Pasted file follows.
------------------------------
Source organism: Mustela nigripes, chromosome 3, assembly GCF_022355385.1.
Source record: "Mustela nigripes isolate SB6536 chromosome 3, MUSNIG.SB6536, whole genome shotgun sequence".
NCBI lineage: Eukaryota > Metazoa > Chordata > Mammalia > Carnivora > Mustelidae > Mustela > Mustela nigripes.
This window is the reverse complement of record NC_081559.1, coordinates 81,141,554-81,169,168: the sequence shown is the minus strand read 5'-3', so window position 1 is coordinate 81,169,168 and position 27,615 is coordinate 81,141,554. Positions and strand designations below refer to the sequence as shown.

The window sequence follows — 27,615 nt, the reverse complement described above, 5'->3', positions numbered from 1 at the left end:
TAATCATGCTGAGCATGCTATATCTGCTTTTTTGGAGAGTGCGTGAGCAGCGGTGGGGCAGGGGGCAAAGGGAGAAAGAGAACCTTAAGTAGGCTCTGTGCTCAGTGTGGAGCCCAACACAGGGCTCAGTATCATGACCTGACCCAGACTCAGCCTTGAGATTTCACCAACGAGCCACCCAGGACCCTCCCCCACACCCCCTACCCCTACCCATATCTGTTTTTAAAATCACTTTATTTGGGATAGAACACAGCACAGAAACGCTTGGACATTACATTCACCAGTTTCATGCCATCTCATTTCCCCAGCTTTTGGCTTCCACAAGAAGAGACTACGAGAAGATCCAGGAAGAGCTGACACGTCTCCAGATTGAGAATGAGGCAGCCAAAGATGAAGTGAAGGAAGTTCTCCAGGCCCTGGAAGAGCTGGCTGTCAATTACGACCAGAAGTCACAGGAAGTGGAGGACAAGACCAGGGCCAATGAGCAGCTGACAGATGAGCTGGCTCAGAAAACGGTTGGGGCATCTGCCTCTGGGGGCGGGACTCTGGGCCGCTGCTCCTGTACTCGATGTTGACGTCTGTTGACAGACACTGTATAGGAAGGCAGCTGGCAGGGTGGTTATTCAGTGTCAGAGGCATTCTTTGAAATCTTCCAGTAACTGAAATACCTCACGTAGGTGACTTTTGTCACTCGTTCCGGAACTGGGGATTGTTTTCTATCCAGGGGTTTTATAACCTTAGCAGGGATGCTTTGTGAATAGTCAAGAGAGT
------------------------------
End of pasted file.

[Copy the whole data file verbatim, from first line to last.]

Source organism: Mustela nigripes, chromosome 3, assembly GCF_022355385.1.
Source record: "Mustela nigripes isolate SB6536 chromosome 3, MUSNIG.SB6536, whole genome shotgun sequence".
NCBI lineage: Eukaryota > Metazoa > Chordata > Mammalia > Carnivora > Mustelidae > Mustela > Mustela nigripes.
This window is the reverse complement of record NC_081559.1, coordinates 81,141,554-81,169,168: the sequence shown is the minus strand read 5'-3', so window position 1 is coordinate 81,169,168 and position 27,615 is coordinate 81,141,554. Positions and strand designations below refer to the sequence as shown.

The window sequence follows — 27,615 nt, the reverse complement described above, 5'->3', positions numbered from 1 at the left end:
TAATCATGCTGAGCATGCTATATCTGCTTTTTTGGAGAGTGCGTGAGCAGCGGTGGGGCAGGGGGCAAAGGGAGAAAGAGAACCTTAAGTAGGCTCTGTGCTCAGTGTGGAGCCCAACACAGGGCTCAGTATCATGACCTGACCCAGACTCAGCCTTGAGATTTCACCAACGAGCCACCCAGGACCCTCCCCCACACCCCCTACCCCTACCCATATCTGTTTTTAAAATCACTTTATTTGGGATAGAACACAGCACAGAAACGCTTGGACATTACATTCACCAGTTTCATGCCATCTCATTTCCCCAGCTTTTGGCTTCCACAAGAAGAGACTACGAGAAGATCCAGGAAGAGCTGACACGTCTCCAGATTGAGAATGAGGCAGCCAAAGATGAAGTGAAGGAAGTTCTCCAGGCCCTGGAAGAGCTGGCTGTCAATTACGACCAGAAGTCACAGGAAGTGGAGGACAAGACCAGGGCCAATGAGCAGCTGACAGATGAGCTGGCTCAGAAAACGGTTGGGGCATCTGCCTCTGGGGGCGGGACTCTGGGCCGCTGCTCCTGTACTCGATGTTGACGTCTGTTGACAGACACTGTATAGGAAGGCAGCTGGCAGGGTGGTTATTCAGTGTCAGAGGCATTCTTTGAAATCTTCCAGTAACTGAAATACCTCACGTAGGTGACTTTTGTCACTCGTTCCGGAACTGGGGATTGTTTTCTATCCAGGGGTTTTATAACCTTAGCAGGGATGCTTTGTGAATAGTCAAGAGAGT